What is Reactive Dye?
Reactive dye is a class of dye that makes a covalent bond with the fiber and becomes an integral part of the fiber. These are usually used to dye cellulosic fibers such as cotton, rayon, or flax, but polyamide, wool, silk, and acetate fibers can also be dyed using reactive dyes.
Reactive dyes are so-called because this is the only type of dye that has a reactive group. This group reacts chemically with the fiber polymer molecules to form covalent bonds. This covalent bond is formed between the reactive group and terminal –OH group of cellulosic fibers and terminal –NH2 group of polyamide and wool fiber.
If we assume the general structure of reactive dye is S–F–T–X, then this can be described as:
S–F–T–X + fibre = S–F–T–X–fibre
- S = Solubilising groups (such as SO3Na or COONa or combination of both)
- F = Chromophoric group usually an azo, metal-complex azo, anthraquinone, etc.
- T = Bridging group which attaches the reactive system X to the chromogen F; Usually, –NH, –O–, –NHCO–, –OCH3–, –SO3–, etc.
- X = Reactive system or group, which reacts chemically with the functional group of the fibre
Here’s an example of reactive dye with its various parts:
Some Trade Names of Reactive Dyes
Classification of Reactive Dyes
1. On the Basis of Reactive Group
- Triazine group: Procion, Cibacron
- pyrimidine group: Reactone
- Quinoxaline group: Levafix
Activated Vinyl Compound
- Vinyl sulphone: Remazol
- Vinyl acrylamide: Primazine
- Vinyl sulphonamide: Levafix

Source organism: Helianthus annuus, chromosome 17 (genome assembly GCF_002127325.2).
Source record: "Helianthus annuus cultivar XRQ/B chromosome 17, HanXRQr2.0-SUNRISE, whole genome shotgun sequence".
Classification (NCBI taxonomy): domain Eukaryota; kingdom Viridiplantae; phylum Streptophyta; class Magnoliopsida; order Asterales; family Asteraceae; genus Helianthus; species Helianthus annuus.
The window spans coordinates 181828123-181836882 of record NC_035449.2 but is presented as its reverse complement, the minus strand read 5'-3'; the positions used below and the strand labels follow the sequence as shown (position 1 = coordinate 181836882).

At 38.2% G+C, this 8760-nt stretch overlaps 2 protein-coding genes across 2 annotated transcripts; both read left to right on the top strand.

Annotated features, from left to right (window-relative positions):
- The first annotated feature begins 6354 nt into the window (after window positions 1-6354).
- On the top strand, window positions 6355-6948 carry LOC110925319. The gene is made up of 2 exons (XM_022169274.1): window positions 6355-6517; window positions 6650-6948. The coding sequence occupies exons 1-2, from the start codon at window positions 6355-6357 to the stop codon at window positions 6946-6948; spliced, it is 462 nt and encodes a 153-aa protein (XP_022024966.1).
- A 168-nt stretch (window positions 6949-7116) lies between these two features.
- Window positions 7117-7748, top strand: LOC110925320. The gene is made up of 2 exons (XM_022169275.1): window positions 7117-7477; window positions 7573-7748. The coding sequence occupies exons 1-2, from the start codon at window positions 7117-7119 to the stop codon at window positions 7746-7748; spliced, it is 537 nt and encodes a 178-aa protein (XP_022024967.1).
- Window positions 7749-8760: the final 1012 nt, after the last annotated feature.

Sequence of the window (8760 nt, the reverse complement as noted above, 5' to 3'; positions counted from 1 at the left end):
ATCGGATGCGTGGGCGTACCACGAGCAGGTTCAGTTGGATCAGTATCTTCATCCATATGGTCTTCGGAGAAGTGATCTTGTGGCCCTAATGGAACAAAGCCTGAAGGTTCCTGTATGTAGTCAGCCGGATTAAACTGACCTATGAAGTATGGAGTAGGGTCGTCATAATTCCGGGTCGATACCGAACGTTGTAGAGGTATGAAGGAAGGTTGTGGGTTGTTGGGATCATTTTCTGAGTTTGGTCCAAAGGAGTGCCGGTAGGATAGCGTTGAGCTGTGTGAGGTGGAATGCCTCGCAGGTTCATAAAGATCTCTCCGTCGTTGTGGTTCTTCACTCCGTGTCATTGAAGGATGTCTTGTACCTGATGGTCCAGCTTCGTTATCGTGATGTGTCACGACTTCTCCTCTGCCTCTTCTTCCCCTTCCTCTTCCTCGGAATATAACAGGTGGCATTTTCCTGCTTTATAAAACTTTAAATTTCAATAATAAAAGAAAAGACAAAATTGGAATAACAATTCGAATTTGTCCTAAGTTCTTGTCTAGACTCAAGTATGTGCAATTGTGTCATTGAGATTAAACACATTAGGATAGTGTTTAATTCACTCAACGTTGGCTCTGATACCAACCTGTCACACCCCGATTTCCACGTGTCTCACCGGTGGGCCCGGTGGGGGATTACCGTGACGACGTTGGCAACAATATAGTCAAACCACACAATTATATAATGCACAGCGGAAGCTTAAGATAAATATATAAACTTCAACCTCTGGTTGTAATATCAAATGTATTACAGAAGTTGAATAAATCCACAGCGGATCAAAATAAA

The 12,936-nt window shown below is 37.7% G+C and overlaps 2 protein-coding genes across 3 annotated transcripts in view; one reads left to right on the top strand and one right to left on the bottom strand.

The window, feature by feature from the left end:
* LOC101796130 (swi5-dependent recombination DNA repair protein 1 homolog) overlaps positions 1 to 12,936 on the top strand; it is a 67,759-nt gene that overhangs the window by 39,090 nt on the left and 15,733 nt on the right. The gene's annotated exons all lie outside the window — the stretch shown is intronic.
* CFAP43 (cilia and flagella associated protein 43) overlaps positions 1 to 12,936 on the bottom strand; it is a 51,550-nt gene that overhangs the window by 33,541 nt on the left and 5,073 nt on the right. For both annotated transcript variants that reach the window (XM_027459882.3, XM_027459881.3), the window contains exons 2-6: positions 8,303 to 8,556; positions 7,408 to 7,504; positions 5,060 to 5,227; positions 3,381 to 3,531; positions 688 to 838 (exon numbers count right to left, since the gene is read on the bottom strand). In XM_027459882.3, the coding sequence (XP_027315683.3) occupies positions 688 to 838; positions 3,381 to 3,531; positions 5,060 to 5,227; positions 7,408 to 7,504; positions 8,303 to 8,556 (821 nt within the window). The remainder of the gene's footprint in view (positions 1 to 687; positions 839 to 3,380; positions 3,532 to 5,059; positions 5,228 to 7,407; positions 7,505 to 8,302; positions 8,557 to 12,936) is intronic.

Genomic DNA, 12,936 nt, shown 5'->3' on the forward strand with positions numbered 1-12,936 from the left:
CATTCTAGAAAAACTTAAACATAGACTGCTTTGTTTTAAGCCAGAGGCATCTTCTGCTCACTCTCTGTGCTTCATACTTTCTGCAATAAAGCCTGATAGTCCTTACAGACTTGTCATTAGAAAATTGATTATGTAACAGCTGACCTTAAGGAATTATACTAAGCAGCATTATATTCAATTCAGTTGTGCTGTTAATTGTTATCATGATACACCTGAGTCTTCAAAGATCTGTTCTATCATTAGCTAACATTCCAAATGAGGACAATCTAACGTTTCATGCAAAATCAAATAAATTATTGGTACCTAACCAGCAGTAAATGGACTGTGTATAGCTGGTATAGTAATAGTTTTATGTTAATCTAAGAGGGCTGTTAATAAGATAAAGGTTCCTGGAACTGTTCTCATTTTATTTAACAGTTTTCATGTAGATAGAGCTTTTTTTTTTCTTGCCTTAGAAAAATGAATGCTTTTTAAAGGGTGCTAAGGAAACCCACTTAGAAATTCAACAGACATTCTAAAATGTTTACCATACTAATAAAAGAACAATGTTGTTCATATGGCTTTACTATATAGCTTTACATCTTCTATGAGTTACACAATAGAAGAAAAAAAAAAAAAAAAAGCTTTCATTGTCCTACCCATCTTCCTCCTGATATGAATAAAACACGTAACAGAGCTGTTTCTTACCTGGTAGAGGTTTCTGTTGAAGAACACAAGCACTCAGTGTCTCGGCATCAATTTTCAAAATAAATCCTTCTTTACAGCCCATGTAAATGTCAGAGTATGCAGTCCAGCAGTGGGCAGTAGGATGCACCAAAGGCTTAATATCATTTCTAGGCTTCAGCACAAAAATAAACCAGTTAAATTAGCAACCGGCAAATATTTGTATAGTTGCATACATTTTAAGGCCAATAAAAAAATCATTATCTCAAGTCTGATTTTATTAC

2. On the Basis of Reactivity
- Lower reactive dye: pH is maintained 12-12.5 using NaOH in bath
- Medium reactive dye: pH is maintained 11-12 by Na2CO3
- Higher reactive dye: pH is maintained 10-11 using NaHCO3
3. On the Basis of Dyeing Temperature
Cold Brand Reactive Dyes
These types of dyes contain reactive groups of high reactivity. So dyeing can be done in lower temperature i.e. 32-60°C. For example: PROCION M, LIVAFIX E
Medium Brand Reactive Dyes
This type of dyes contains reactive groups of moderate reactivity. So dyeing is done at higher temperatures than that of cold brand dyes i.e. in between 60-71°C temperatures. For example, Remazol, Levafix are medium brand dyes.
Hot Brand Reactive Dyes
This type of dye contains reactive groups of least reactivity. So high temperature is required for dyeing i.e. 72-93°C temperature is required for dyeing. For example, PROCION H, CIBACRON are hot brand dyes.
Recent Classification of Reactive Dyes
Low reactivity in alkaline conditions
Appreciable substantivity, careful addition of salt is required.
Monochloro Triazine, Monofloro Triazine, Trichloro Pyrimidine.
Moderate substantivity, careful control of the addition of alkali is required.
Applicable at low temperature.
Dichloro Triazine, Diflorochloro Pyrimidine, Vinyl Sulphone.
Can be applied in neutral conditions
Applicable in high temperatures.
Dyeing Mechanism of Reactive Dyes
The dyeing of material with reactive dye takes place in 3 stages –
- Exhaustion of dye in presence of electrolyte or dye absorption
- Fixation under the influence of alkali
- Wash-off of the unfixed dye from material surface
Absorption of Reactive Dyes
When fibre is immersed in dye liquor, an electrolyte is added to assist the exhaustion of dye. Here NaCl is used as the electrolyte. This electrolyte neutralizes cotton and helps absorption. So when the textile material is introduces to dye liquor the dye is exhausted on to the fibre.
Fixation of Reactive Dyes
Fixation of dye means the reaction of reactive group of dye with terminal –OH or –NH2 group of fibre and thus forming strong covalent bond with the fibre .